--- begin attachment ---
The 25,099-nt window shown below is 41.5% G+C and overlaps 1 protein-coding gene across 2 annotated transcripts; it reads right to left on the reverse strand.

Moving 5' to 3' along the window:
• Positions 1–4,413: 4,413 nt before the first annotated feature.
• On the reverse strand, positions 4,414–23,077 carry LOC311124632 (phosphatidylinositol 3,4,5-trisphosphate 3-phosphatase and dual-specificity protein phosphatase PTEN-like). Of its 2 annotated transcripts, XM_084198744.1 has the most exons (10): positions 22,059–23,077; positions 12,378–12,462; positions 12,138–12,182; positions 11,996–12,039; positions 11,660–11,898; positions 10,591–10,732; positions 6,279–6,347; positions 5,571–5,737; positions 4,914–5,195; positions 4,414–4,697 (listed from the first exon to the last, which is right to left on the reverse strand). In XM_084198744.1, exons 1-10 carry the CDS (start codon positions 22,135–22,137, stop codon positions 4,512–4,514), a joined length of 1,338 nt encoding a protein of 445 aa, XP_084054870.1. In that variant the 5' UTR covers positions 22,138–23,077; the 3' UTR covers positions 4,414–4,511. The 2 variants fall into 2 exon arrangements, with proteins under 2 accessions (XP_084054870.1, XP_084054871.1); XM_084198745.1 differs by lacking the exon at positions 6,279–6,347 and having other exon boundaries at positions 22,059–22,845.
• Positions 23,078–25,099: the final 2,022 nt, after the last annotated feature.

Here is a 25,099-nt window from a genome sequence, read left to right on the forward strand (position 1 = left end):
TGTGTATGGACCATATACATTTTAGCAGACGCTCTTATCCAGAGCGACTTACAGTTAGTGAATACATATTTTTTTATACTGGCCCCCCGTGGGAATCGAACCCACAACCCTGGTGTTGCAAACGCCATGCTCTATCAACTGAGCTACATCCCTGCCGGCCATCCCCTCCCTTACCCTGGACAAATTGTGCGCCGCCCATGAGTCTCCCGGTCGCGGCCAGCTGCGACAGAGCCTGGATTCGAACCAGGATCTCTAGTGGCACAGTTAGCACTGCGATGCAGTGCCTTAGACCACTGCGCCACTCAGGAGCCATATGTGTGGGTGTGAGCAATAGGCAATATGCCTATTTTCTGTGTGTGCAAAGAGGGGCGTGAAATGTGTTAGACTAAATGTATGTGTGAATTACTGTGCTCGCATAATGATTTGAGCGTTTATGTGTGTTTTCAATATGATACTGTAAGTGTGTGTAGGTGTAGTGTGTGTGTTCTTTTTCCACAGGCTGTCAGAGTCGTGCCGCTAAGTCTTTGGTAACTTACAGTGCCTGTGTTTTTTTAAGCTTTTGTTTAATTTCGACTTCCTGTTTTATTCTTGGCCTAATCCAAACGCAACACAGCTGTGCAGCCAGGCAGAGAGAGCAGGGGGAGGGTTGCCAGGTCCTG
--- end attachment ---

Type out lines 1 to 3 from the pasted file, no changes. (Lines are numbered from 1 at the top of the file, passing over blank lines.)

The 25,099-nt window shown below is 41.5% G+C and overlaps 1 protein-coding gene across 2 annotated transcripts; it reads right to left on the reverse strand.

Moving 5' to 3' along the window:
• Positions 1–4,413: 4,413 nt before the first annotated feature.